Last week, we noted that Larry Summers, director of Obama's National Economic Council, called for an "eclectic" energy policy in a speech at the Energy Information Administration. But the rest of his speech was far more interesting than that soundbite suggests. Summers painted the need for an energy overhaul as a strategic economic move that must be made post-haste.
Which, I ask you, has greater danger going forward: that we will, in the name of comprehensive energy policy somehow do too much that will affect energy markets by encouraging efficiency or encouraging exploration, or that we will again miss the opportunity, that we will again not act strongly enough with respect to a gathering storm?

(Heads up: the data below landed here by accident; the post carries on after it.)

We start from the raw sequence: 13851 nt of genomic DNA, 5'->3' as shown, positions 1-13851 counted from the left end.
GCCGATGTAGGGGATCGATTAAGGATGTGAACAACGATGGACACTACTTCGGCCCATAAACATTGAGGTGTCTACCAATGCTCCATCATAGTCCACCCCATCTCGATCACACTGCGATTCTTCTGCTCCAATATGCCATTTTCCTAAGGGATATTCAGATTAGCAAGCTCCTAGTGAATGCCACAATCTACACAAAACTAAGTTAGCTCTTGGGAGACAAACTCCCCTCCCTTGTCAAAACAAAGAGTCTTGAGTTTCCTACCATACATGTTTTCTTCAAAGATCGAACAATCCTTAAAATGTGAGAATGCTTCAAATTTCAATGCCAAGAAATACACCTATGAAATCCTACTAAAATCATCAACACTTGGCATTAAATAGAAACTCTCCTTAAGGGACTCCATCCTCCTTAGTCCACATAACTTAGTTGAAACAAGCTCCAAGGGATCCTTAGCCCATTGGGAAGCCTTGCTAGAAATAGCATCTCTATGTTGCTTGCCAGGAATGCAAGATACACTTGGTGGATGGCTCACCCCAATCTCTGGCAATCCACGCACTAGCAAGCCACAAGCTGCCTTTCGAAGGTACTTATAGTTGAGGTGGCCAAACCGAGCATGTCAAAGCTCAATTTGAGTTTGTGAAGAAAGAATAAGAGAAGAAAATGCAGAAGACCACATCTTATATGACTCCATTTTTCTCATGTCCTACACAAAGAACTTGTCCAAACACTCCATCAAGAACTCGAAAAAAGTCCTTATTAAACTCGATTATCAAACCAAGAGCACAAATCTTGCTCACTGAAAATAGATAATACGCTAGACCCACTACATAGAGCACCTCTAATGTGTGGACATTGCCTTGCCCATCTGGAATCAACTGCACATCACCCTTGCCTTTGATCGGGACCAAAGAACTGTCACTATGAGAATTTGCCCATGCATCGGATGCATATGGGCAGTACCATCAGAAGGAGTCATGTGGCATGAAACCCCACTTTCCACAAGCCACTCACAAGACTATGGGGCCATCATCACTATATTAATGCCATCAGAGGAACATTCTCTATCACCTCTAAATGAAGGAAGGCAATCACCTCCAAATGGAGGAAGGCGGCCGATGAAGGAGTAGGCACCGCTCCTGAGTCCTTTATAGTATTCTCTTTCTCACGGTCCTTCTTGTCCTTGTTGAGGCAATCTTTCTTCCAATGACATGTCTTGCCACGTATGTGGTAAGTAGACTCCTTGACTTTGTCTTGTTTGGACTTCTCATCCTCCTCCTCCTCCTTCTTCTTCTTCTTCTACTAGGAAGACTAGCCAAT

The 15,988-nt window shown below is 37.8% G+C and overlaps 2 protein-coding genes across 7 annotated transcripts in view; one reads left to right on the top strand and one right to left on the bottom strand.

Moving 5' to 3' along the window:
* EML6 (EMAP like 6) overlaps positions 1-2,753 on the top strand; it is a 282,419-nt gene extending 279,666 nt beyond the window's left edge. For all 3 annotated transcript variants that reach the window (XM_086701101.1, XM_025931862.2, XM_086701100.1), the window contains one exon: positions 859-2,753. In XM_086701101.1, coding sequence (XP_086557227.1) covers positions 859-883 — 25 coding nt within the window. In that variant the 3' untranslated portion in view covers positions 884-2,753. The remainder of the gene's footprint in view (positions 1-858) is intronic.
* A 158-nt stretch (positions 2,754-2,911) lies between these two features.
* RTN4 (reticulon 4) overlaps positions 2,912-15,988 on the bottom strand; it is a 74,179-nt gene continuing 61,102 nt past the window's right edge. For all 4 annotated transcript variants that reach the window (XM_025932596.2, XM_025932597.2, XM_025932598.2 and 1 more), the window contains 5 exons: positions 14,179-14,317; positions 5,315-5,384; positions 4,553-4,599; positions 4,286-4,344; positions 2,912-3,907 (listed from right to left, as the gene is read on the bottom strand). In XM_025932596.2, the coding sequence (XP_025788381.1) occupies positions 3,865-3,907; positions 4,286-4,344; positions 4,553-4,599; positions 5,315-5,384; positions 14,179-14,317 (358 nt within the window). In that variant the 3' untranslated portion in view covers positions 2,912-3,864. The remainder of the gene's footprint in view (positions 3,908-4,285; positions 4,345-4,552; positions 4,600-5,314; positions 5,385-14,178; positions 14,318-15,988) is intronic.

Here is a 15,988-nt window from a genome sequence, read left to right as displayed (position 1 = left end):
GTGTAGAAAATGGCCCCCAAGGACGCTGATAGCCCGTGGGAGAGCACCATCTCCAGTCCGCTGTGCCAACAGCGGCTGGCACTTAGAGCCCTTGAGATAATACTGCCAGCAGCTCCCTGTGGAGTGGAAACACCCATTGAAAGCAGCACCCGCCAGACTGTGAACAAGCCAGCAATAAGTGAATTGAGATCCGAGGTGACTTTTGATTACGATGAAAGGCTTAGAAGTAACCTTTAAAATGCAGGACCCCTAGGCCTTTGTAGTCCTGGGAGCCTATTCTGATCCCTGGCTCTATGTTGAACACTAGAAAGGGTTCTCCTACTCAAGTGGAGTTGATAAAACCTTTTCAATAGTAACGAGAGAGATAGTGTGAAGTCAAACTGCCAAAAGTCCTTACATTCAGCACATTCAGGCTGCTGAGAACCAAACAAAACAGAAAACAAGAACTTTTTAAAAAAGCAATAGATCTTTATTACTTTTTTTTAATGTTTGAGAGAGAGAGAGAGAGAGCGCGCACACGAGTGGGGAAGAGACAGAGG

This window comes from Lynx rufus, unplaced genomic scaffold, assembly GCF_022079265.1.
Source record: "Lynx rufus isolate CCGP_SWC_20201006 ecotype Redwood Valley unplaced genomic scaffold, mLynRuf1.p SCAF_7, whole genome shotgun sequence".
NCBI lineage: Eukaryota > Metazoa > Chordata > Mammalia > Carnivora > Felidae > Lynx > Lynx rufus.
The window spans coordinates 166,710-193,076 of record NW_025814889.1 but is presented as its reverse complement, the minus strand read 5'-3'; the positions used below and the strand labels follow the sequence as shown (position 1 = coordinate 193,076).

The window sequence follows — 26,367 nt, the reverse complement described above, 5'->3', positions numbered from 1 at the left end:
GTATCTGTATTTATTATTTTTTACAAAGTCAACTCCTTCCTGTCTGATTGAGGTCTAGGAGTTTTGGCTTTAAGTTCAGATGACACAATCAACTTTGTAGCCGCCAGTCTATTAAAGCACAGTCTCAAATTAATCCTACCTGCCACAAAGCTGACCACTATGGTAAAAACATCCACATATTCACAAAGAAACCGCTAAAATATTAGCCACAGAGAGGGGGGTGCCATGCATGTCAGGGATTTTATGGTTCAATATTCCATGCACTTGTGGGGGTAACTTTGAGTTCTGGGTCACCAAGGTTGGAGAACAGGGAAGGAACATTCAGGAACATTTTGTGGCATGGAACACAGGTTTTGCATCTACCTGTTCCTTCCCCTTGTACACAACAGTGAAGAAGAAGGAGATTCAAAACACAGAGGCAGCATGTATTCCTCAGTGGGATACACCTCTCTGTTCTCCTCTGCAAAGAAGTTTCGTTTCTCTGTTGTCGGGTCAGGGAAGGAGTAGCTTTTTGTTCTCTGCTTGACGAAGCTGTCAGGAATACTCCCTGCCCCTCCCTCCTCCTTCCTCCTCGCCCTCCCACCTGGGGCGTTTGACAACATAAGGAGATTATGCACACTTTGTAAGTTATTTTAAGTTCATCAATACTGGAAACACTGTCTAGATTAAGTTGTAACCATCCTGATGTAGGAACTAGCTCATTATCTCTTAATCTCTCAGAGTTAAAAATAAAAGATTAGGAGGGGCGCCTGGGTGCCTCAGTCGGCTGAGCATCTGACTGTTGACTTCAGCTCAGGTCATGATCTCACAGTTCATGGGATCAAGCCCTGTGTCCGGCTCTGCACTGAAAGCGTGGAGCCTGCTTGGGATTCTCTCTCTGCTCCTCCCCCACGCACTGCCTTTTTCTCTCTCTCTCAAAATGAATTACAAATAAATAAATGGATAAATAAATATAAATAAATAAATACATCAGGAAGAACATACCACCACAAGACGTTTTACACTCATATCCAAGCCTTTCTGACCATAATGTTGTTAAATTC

Read the history of great nations. Read how they succeed and read how they fail. Their ability to mobilize to solve problems before they are absolutely imminent crises is what determines their longevity. That's why this task of economic renewal is so important broadly. And that's why I believe it is so important that we move for economic reasons to pass comprehensive energy legislation.
The E&E story posits that the Summers speech is a prelude to a "climate-bill surge" in the coming weeks. The three senators working on climate legislation—John Kerry (D-Mass.), Lindsey Graham (R-SC), and Joe Lieberman (I-Conn.)—have said they will have a bill ready for release next week, in anticipation of Earth Day on April 22. But the opening for passing a major law this year is quickly narrowing. If the Obama administration is serious about getting legislation in place, go time is now.